A novel use of solar cells makes positioning your car in the garage rather easier than old tyres, a mirror, or a chalk mark. The six solar cells in figure 1 serve as power supply and as proximity sensor. They are commercially available at relative low cost. The voltage developed across potentiometer Pi is mainly dependent on the intensity of the light falling onto the cells. The circuit is only actuated when the main beam of one of the car's headlights shines direct onto the cells from a distance of about 200 mm (8 inches). The distance can be varied somewhat with P,
Simple Garage Stop Light Circuit Diagram:
Under those conditions, the voltage developed across C1 is about 3 V, which is sufficient to trigger relaxation oscillator Ni. The BC547B is then switched on via buffer N2 so that D3 begins to lfash. Diodes Di and D2 provide an additional in- crease in the threshold of the circuit. The total voltage drop of 1.2 V across them ensures that the potential at pin I of the 4093 is always 1.2 V below the voltage developed by the solar cells. As the trip level of Ni lies at about 50 per cent of the supply voltage, the oscillator will only start when the supply voltage is higher than 2.4 V.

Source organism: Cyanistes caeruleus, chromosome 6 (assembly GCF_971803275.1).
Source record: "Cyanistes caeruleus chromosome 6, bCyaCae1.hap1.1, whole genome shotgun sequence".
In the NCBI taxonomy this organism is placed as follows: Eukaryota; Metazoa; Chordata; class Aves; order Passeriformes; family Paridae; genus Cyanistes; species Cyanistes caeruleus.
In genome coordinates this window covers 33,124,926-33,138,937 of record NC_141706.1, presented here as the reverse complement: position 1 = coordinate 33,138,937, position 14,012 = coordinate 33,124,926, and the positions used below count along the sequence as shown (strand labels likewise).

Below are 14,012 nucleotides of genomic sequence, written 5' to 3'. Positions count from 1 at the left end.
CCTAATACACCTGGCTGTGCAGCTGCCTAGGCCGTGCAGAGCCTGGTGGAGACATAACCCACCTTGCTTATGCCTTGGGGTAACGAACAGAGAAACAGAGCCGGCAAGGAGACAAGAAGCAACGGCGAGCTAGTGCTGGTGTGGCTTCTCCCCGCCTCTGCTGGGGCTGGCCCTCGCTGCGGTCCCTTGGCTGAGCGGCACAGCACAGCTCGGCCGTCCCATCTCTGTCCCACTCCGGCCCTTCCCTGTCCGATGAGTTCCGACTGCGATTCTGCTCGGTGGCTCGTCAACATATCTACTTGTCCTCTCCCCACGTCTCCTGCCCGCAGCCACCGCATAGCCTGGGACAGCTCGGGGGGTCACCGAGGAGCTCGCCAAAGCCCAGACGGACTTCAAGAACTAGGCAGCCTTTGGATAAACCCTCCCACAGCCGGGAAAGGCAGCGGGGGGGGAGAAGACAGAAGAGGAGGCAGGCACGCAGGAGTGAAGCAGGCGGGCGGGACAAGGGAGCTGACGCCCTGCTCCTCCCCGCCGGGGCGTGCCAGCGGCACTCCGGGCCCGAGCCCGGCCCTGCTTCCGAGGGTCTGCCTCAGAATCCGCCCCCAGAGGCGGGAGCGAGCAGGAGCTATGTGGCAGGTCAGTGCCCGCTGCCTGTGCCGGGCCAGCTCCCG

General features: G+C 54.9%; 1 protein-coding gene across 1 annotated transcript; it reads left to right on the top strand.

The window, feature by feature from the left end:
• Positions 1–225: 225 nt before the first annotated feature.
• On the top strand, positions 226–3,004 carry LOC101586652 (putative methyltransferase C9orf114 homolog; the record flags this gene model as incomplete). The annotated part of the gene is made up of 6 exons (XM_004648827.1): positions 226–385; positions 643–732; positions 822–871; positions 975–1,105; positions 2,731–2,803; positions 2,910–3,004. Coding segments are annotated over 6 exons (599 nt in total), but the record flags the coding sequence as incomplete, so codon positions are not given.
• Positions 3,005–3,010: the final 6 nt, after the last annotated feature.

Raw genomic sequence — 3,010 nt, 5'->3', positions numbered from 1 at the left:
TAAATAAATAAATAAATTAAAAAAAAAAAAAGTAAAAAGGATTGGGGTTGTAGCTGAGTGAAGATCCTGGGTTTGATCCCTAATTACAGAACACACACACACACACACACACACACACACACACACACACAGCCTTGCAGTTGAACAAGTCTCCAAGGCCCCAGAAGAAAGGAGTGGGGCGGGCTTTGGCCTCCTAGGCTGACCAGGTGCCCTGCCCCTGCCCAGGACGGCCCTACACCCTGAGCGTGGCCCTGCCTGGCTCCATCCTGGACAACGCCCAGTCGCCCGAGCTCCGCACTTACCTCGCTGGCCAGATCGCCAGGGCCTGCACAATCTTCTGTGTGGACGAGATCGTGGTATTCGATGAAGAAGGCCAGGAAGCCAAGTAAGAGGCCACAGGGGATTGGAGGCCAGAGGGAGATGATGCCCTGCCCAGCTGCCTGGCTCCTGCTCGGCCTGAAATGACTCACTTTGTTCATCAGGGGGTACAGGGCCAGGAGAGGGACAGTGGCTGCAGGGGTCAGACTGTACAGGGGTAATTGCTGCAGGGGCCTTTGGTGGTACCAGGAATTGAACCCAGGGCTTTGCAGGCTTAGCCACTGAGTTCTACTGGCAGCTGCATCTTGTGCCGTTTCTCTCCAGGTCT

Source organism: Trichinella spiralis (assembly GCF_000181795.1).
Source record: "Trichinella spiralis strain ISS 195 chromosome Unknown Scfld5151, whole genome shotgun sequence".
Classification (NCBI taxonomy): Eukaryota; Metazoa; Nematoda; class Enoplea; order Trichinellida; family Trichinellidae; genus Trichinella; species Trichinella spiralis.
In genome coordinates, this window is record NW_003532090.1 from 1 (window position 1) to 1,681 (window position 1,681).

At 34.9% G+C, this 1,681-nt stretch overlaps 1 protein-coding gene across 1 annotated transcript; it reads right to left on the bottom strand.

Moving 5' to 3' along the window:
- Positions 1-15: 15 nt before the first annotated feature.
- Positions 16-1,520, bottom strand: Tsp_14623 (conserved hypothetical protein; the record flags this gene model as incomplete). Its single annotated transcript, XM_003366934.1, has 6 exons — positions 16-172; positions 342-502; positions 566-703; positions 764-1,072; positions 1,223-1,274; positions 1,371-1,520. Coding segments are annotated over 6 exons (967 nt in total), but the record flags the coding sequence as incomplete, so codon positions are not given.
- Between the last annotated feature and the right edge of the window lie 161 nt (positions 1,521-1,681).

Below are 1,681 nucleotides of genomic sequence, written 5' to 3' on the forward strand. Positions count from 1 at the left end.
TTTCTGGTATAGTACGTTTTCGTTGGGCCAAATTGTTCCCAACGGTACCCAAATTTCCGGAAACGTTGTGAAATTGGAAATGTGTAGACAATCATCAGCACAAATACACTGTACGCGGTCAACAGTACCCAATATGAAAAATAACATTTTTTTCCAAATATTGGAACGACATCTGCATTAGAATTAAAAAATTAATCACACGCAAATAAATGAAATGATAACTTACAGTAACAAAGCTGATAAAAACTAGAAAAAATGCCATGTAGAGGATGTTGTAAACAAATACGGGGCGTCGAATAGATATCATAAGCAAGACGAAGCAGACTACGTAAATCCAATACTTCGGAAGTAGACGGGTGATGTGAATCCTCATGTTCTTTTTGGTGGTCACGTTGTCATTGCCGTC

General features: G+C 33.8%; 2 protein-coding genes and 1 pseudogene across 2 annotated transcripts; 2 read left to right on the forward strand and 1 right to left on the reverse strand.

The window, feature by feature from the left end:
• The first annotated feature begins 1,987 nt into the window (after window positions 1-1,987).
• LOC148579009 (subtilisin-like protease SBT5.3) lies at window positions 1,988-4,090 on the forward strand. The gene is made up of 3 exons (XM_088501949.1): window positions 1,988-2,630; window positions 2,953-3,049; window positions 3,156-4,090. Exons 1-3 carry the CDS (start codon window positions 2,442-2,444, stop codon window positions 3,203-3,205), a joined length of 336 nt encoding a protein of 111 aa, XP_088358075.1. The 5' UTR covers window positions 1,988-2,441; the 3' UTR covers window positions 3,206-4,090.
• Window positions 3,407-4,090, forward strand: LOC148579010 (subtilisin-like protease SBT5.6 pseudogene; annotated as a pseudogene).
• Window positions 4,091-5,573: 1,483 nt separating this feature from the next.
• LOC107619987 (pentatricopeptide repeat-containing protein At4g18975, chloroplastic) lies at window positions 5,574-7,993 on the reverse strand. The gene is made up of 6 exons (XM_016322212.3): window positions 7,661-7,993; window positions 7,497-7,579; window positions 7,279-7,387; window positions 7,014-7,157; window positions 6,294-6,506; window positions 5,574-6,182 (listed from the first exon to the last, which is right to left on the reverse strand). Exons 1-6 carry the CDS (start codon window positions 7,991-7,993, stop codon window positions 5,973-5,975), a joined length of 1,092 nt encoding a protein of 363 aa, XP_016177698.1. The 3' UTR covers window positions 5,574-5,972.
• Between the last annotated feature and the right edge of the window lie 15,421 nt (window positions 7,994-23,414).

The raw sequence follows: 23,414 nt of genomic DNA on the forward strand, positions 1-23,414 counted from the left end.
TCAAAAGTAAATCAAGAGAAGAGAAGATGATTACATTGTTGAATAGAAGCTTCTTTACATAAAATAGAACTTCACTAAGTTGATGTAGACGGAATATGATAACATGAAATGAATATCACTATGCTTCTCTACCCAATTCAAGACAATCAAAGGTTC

The circuit, including the solar cells, is best constructed on a small veroboard as shown in figure 3, and then fitted in a translucent or transparent man- made fibre case. The case is fitted onto the garage wall in a position where one of the car's headlights shines direct onto it. The LED is fitted onto the same wall, but a little higher so that it is in easy view of the driver of the car. When you drive into the garage, you must, of course, remember to switch on the main beam of your headlights!